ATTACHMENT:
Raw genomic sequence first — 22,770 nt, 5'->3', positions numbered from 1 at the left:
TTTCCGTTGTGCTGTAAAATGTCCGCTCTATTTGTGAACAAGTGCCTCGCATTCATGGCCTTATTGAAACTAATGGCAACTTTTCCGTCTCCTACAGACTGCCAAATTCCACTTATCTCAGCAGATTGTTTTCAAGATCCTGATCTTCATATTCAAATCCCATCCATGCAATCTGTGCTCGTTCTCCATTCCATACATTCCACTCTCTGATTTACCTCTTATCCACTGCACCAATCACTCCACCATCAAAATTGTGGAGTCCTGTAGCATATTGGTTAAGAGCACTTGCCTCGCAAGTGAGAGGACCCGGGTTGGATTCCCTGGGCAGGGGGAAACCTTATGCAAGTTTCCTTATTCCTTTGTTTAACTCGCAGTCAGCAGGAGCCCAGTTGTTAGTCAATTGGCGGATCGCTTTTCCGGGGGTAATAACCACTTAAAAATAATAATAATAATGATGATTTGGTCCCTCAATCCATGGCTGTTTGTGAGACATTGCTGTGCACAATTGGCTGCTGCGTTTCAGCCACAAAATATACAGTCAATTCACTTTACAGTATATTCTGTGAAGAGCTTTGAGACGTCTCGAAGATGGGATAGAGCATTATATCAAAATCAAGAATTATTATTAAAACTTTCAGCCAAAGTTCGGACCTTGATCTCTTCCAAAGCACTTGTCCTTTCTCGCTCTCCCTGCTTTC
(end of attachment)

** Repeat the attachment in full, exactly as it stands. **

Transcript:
Raw genomic sequence first — 22,770 nt, 5'->3', positions numbered from 1 at the left:
TTTCCGTTGTGCTGTAAAATGTCCGCTCTATTTGTGAACAAGTGCCTCGCATTCATGGCCTTATTGAAACTAATGGCAACTTTTCCGTCTCCTACAGACTGCCAAATTCCACTTATCTCAGCAGATTGTTTTCAAGATCCTGATCTTCATATTCAAATCCCATCCATGCAATCTGTGCTCGTTCTCCATTCCATACATTCCACTCTCTGATTTACCTCTTATCCACTGCACCAATCACTCCACCATCAAAATTGTGGAGTCCTGTAGCATATTGGTTAAGAGCACTTGCCTCGCAAGTGAGAGGACCCGGGTTGGATTCCCTGGGCAGGGGGAAACCTTATGCAAGTTTCCTTATTCCTTTGTTTAACTCGCAGTCAGCAGGAGCCCAGTTGTTAGTCAATTGGCGGATCGCTTTTCCGGGGGTAATAACCACTTAAAAATAATAATAATAATGATGATTTGGTCCCTCAATCCATGGCTGTTTGTGAGACATTGCTGTGCACAATTGGCTGCTGCGTTTCAGCCACAAAATATACAGTCAATTCACTTTACAGTATATTCTGTGAAGAGCTTTGAGACGTCTCGAAGATGGGATAGAGCATTATATCAAAATCAAGAATTATTATTAAAACTTTCAGCCAAAGTTCGGACCTTGATCTCTTCCAAAGCACTTGTCCTTTCTCGCTCTCCCTGCTTTC